“We will not be able to overcome the hatred without a willingness for reconciliation”


Jews and Christians, Israelis and Palestinians want to break through the spiral of violence – Aid to the Church in Need is supporting a reconciliation project  

The Holy Land is being rocked by violence. Since the autumn of 2015, scarcely a week has passed without violence and counter violence breaking out between Israelis and Palestinians. About 30 Israelis have lost their lives to Palestinian attackers. Around 180 Palestinians have been killed in defensive action or in violent clashes with Israeli security forces. Hundreds have been wounded. But how can one break out of the spiral of hatred? How can Jews and Palestinians be brought together?

“Everyone here is deeply embroiled in the conflict. This is about two traumatised peoples,” Sarah Bernstein believes. The Israeli Jew is head of the Jerusalem Center for Jewish-Christian Relations (JCJCR) in Jerusalem. She recently began to oversee a programme that is intended to bring Israelis and Palestinians closer together. Aid to the Church in Need (ACN) is one of the main supporters of this project. “What we want to do is to put ourselves into the situation of the other. We are using the Spiritual Counselling method. The goal is to lead people to recognise the values underlying their lives and, in doing so, to reconcile them with the suffering they have experienced. Normally psychologists try to get those who have been traumatised by violence and terror functioning again. We, however, want to go deeper. As difficult as it is, it is about reaching the soul of the other in order to make true reconciliation possible.”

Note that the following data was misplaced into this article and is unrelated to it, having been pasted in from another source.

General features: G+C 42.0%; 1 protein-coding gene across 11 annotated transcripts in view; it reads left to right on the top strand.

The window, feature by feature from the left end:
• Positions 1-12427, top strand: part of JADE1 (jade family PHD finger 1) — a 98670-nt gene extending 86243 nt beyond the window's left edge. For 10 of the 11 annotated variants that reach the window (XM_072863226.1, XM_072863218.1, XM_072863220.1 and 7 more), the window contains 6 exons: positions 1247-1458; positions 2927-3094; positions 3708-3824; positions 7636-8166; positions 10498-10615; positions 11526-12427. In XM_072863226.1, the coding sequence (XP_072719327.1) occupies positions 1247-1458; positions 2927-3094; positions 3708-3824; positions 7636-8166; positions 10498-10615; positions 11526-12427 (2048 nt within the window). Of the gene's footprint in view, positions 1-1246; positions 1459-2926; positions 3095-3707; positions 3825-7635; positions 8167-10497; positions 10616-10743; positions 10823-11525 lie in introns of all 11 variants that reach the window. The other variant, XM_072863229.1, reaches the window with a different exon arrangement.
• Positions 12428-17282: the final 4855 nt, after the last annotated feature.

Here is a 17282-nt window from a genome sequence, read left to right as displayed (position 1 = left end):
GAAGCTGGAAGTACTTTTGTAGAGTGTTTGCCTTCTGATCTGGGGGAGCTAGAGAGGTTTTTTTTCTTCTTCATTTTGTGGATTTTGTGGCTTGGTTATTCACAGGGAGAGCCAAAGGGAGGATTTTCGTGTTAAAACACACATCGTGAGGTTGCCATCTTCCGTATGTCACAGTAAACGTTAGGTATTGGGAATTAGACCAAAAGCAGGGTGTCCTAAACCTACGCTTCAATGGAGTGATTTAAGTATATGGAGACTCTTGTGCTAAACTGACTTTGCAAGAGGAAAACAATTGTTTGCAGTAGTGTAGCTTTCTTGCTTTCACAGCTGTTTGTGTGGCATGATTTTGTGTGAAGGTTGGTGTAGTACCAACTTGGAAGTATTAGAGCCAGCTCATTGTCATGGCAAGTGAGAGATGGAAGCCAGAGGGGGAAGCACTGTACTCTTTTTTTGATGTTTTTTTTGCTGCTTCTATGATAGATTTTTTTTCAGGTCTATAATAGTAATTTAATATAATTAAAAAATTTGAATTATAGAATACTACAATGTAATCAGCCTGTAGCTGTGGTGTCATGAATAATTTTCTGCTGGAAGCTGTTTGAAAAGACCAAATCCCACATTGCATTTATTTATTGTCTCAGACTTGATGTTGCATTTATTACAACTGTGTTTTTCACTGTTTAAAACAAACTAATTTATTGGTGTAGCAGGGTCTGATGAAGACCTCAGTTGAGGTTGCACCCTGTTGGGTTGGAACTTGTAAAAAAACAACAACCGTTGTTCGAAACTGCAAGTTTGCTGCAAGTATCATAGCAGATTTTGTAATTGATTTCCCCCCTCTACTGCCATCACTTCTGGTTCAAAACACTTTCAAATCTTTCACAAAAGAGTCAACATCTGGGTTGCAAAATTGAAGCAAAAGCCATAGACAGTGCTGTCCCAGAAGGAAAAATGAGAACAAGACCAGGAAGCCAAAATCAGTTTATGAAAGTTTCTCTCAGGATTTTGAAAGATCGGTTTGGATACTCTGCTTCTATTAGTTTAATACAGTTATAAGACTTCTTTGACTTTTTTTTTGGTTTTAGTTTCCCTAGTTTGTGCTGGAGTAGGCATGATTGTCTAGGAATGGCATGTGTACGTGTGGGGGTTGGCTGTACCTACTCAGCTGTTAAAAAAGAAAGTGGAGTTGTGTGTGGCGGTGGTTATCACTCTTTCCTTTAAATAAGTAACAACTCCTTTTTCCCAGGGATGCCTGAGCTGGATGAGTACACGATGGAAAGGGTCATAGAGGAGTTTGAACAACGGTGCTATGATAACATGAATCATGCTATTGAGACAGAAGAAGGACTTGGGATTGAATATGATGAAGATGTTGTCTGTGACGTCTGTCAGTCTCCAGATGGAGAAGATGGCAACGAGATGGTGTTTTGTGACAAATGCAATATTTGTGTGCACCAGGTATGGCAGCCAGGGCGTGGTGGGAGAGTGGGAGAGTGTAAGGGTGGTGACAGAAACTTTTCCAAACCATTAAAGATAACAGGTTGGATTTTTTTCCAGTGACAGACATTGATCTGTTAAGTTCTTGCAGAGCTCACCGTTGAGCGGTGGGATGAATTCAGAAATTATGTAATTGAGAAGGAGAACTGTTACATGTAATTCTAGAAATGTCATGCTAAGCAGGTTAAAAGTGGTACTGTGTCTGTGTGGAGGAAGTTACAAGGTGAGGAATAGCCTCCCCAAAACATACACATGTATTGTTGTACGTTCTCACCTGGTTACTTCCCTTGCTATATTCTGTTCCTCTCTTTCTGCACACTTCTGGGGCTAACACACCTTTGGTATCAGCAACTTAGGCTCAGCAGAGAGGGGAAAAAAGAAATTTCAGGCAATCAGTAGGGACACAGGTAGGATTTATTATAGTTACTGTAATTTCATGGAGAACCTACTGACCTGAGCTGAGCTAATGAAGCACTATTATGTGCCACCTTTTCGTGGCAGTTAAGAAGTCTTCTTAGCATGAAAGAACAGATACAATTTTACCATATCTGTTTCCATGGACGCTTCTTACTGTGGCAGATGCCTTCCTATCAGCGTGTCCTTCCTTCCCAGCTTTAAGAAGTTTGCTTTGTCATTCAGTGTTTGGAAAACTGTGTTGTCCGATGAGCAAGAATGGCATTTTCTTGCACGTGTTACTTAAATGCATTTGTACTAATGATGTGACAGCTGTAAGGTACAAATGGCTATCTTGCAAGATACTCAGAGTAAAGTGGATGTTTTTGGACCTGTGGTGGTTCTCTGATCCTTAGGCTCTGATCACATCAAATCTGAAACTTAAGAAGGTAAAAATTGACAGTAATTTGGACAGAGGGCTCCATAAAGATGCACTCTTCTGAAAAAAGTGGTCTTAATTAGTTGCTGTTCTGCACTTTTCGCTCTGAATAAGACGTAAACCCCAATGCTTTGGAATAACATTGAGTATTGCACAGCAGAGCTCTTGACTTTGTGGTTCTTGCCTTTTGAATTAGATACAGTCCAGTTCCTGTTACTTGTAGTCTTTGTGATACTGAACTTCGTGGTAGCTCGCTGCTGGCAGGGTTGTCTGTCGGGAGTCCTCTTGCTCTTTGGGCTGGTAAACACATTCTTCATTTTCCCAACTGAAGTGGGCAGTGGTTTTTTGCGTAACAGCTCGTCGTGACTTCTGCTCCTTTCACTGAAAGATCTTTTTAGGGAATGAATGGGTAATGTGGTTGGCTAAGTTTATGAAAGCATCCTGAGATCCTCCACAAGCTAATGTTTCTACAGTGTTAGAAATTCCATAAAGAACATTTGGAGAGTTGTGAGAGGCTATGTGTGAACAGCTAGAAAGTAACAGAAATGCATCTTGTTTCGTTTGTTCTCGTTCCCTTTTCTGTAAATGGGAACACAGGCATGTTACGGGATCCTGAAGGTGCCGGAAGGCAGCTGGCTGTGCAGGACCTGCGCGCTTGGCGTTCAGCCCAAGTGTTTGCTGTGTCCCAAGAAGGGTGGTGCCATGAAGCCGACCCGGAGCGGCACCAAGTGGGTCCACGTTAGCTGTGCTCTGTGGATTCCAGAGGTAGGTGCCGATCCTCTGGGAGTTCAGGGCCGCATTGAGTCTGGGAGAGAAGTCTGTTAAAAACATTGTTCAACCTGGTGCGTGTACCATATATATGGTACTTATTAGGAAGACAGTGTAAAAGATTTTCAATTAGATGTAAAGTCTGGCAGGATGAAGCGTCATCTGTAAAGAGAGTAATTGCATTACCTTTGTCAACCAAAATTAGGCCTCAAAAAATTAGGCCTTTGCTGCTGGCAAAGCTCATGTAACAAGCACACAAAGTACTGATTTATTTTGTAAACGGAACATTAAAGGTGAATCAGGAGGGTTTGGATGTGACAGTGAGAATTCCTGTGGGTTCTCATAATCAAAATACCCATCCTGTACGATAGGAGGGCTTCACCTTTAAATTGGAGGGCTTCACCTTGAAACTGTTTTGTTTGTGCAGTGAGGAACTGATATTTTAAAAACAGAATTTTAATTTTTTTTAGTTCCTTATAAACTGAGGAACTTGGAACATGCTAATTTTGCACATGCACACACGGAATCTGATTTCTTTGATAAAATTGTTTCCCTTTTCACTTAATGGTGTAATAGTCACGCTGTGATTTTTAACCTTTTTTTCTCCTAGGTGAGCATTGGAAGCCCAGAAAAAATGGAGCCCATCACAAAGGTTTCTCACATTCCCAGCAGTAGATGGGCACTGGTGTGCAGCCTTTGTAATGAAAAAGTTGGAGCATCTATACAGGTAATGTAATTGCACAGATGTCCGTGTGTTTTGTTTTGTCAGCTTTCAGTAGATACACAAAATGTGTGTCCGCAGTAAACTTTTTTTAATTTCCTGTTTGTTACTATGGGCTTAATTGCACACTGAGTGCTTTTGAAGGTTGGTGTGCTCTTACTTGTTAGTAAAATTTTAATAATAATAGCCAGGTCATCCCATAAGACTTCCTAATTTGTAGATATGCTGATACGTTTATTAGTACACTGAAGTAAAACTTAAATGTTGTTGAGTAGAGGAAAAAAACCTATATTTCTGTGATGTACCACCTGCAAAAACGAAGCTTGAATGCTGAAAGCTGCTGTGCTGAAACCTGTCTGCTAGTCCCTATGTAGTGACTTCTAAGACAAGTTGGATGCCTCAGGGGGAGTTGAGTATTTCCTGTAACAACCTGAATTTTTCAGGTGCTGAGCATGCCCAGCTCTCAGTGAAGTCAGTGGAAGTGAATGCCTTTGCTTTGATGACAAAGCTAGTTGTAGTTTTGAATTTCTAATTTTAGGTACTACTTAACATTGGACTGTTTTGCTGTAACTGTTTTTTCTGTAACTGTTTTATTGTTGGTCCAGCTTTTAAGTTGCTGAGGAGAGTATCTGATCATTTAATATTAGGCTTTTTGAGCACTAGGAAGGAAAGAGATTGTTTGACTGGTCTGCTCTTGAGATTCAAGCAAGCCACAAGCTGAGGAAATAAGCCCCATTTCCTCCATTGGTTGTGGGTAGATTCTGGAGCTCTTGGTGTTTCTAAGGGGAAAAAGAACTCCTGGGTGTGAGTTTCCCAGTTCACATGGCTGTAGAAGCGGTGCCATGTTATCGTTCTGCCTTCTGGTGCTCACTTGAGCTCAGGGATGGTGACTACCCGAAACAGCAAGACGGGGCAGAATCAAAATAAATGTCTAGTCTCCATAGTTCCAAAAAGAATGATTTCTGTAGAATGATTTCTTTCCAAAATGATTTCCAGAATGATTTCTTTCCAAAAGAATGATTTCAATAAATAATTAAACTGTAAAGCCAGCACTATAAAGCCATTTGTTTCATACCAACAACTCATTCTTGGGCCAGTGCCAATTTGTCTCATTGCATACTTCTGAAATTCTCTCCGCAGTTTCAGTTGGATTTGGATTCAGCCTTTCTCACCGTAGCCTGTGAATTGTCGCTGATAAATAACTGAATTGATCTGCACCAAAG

Sarah Bernstein knows the Israeli soul. “I have been living in Israel for thirty years. These days remind me very much of the time of the Second Intifada (i.e. the uprising of the Palestinian people against Israeli occupation from 2000 to 2005). Those were traumatising months and years for the Jews, especially here in Jerusalem.” The mother of three children looks back. “At the time there were constant attacks. You lived in perpetual fear for your children. Once, one of my children was only four cars behind a bus that was blown up. That leaves a mark. It takes time before fear turns into hatred. But now it is here,” Sarah says in reference to the mood of the Israeli population.

Sarah, however, did not want to resign herself to this. Several years ago she met Sammy, a Palestinian Christian. He had visited Auschwitz and was deeply moved by it. “He understood how pivotal the Holocaust is for the Jewish people. I, on the other hand, had already started to be interested in the Palestinian perspective during the Second Intifada and tried to put myself in their position. I had always understood that they are entitled to the same human rights as me. But I knew little beyond that. I wanted to change this and understand how the Palestinians feel.”